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This study examined to what extent bullying behavior of popular adolescents is responsible for whether bullying is more or less likely to be accepted or rejected by peers (popularity-norm effect) rather than the behavior of all peers (class norm). Specifically, the mean level of bullying by the whole class (class norm) was split into behavior of popular adolescents (popularity-norm) and behavior of non-popular adolescents (non-popularity-norm), and examined in its interaction with individual bullying on peer acceptance and peer rejection. The data stem from a peer-nominations subsample of TRAILS, a large population-based sample of adolescent boys and girls (N = 3312). The findings of multilevel regression analyses demonstrated that the negative impact of individual bullying on peer acceptance and the positive impact on peer rejection were particularly weakened by bullying by popular adolescents. These results place the class-norm effects found in previous person-group dissimilarity studies in a different light, suggesting that particularly bullying by popular adolescents is related to the social status attached to bullying.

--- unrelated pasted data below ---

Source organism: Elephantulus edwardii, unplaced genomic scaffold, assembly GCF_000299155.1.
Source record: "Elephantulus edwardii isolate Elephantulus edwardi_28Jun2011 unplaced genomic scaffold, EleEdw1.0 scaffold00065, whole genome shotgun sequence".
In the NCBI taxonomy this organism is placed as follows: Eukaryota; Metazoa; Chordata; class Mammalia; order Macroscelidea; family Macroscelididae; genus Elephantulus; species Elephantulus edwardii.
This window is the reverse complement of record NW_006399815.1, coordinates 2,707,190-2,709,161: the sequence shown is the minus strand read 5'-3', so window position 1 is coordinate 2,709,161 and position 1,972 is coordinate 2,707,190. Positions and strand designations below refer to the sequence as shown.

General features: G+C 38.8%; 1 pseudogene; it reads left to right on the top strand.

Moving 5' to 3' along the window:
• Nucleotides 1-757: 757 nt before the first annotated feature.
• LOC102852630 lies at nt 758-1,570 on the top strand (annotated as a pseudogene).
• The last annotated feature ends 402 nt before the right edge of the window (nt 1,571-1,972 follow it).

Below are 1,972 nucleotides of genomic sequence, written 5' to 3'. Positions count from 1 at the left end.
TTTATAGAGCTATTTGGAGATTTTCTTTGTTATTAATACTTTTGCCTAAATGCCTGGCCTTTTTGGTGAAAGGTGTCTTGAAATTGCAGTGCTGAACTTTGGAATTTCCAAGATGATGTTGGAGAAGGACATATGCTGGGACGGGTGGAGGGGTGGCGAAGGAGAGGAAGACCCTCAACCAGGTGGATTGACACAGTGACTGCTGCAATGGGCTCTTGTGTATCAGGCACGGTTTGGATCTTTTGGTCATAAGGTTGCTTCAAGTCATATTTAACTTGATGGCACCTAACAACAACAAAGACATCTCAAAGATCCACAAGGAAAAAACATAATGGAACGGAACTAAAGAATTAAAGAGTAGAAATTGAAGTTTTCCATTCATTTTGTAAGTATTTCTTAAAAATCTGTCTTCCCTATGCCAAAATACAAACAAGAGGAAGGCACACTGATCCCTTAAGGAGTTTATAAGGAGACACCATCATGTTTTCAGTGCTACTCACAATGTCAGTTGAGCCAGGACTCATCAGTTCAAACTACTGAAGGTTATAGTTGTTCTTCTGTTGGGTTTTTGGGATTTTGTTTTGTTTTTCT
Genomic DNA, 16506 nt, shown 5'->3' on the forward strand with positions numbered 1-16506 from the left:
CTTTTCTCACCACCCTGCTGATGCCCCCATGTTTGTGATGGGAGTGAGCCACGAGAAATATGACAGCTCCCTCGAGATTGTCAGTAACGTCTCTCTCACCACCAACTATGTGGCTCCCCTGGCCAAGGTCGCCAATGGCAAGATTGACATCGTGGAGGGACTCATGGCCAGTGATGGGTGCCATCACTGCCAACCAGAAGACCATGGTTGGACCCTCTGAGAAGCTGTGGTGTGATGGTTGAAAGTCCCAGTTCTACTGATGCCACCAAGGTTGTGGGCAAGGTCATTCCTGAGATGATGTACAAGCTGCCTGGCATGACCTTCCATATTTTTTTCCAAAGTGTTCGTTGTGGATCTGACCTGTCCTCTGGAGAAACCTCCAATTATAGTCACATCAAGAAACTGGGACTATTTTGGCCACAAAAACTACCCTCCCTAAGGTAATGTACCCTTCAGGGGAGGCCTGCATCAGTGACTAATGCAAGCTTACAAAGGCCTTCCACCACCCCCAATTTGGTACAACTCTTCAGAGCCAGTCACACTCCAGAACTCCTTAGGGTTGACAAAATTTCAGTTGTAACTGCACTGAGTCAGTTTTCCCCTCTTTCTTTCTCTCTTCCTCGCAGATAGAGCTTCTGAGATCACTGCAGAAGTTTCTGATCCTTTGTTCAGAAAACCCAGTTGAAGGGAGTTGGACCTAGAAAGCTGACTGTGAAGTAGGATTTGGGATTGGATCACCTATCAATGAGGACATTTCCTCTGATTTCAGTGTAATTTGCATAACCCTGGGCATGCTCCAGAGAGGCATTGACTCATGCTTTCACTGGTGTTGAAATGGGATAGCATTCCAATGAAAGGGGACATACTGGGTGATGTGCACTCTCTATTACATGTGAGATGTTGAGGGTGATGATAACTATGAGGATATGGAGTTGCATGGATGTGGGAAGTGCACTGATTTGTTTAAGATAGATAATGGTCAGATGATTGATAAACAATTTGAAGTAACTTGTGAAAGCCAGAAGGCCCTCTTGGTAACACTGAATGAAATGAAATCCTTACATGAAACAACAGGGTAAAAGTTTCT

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- Beyond the Class Norm: Bullying Behavior of Popular Adolescents and its Relation to Peer Acceptance and Rejection
Jan Kornelis Dijkstra
- Springer US